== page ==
We evaluated four dielectric instruments for their appropriateness for irrigation scheduling. They were assessed for their accuracy in determining soil moisture content, ease of operation, ease of installation and cost.

Dielectric devices evaluated

One dielectric device, the TRASE TDR instrument, was evaluated at six sites in the San Joaquin Valley. These sites and their average respective sand, silt and clay percentages are Sandy Loam-WAL (70-29-1), Sandy Loam-PE (67-29-4), Loamy Sand-GR (82-17-1), Silt Loam-WA (19-62-19), Silt Loam-CO (19-52-29) and Silty Clay-WB (19-46-35). Letters at the end of the texture classification indicate the site location.

The TRASE (Soil Moisture Equipment Co., Santa Barbara, CA) device is a TDR instrument that requires two steel rods or waveguides driven into the soil parallel to each other, connected by cable to the instrument. Two sets of rods were used for this study, with one set measuring the 0-to-12 inch depth interval and the other measuring the 0-to-24 inch depth interval. The instrument measures an average moisture content over the respective depth intervals.

In addition, we evaluated an Aquaterr Moisture Meter (Aquaterr Instruments, Fremont, CA), an Enviroscan system (Sentek Ltd., Australia), and a ThetaProbe (Delta-T Devices, England) at a number of locations. The Aquaterr meter is a steel rod containing electrodes at its tip. The rod is pushed into the soil to the desired depth and a reading obtained. Instrument readings are related to a qualitative degree of soil wetness by a color-coded chart. Soil textures at the evaluation sites were Silt Loam-CA, Sandy Loam-DF, Loam-DR and Silty Clay-WB.

The Enviroscan system is a capacitance instrument consisting of a series of sensors installed in a PVC access tube. The sensors are connected to a data logger, which allows very frequent measurements to be made. Measurements were made at depths of 4, 12, 20, 28 and 36 inches every 60 minutes. We took measurements near Silt Loam-WA, Silty Clay-WB and Silt Loam-CA.

The ThetaProbe consists of four electrodes, each 2.25 inches long, attached to a plastic cylinder. A hole is augered to the desired depth of measurement and the electrodes are pushed into the bottom of the hole. The sensor is connected to a handheld meter. We took measurements at Silt Loam-CA, Sandy Loam-DF, Sandy Loam-SM, Sandy Loam-DF, Loam-DR, Clay-TB, Silty Clay-WB and Loam-BL.

The dielectric instruments are promoted as measuring volumetric soil moisture content, except for the Aquaterr meter. Therefore, to determine their accuracy and response to changes in soil moisture content, we compared the readings of the dielectric instruments using their factory calibrations with measurements of soil moisture content. Two methods were used for measuring soil moisture content. TRASE and Enviroscan readings were compared with soil moisture contents measured with a neutron moisture meter (NMM) calibrated for each site. The TRASE device was installed along a transect about 6 feet long at each site, with the NMM access tube installed in the middle. Measurements were made twice a week during our study. NMM measurements were made 6, 12, 18 and 24 inches deep. We compared Enviroscan readings with soil moisture contents measured with NMM about 2 feet away.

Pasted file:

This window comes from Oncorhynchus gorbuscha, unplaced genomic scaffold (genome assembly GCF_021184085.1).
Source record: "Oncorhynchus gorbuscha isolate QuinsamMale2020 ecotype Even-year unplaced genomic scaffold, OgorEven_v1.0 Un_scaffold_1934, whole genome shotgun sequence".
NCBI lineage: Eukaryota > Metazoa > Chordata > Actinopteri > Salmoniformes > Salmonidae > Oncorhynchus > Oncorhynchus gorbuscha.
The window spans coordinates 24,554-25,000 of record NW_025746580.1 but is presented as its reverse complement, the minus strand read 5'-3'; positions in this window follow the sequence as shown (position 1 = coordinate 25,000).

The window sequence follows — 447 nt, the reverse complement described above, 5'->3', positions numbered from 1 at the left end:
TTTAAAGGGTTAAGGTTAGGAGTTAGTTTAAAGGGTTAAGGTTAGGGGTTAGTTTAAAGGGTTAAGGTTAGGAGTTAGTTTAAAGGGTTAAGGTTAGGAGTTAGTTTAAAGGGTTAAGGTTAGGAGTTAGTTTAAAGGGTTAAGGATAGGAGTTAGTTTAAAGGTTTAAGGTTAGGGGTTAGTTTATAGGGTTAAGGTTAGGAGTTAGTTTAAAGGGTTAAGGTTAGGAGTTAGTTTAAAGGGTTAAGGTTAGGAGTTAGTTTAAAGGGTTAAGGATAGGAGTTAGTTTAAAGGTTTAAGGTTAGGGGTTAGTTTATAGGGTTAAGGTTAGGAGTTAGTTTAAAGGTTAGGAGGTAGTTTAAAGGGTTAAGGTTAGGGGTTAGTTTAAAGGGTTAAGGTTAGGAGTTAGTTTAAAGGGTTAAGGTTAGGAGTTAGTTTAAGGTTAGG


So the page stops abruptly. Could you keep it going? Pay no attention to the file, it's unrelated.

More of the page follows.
Fig. 1 TRASE readings versus neutron moisture meter (NMM) measured soil moisture contents for three locations

Fig. 2 Aquaterr readings versus soil sample moisture contents for four locations.

TABLE 1 Slopes and intercepts of the TRASE meter

TABLE 2 Regression coefficients and coefficients of determination for the Aquaterr moisture meter sites

We compared the readings of the ThetaProbe and Aquaterr meter with soil moisture contents obtained from soil sampled about 1 to 2 inches from each instrument. Soil sample volume was about 60 cm3, about the volume sampled by the two dielectric instruments.

Although it might be preferable to compare TRASE and Enviroscan readings with moisture contents determined from soil samples, this approach would require frequent removal and reinstallation of access tubes and waveguides for each set of measurements due to disruption of the soil in the immediate vicinity of tubes and waveguides. Removing and installing these access tubes / waveguides is difficult and time consuming. Therefore soil sampling was not practical for these devices because of the number of sampling sites and the frequency of measurements.

One concern about using the NMM is that it samples a much larger volume of soil compared with the dielectric sensors. The NMM horizontal zone of influence can range from about 6 inches in a wet soil to about 27 inches in a very dry soil. The few studies on the zone of influence of dielectric sensors show a zone about 1 to 2 inches for TDR sensors and about 4 inches for the Enviroscan device. (Baker and Loscano 1989; Paltineanu and Starr 1997). However, the results of this research and that conducted by Frueh and Hopmans (1997) suggest that differences in zones of influence were not a major factor where the NMM is calibrated for the site-specific conditions.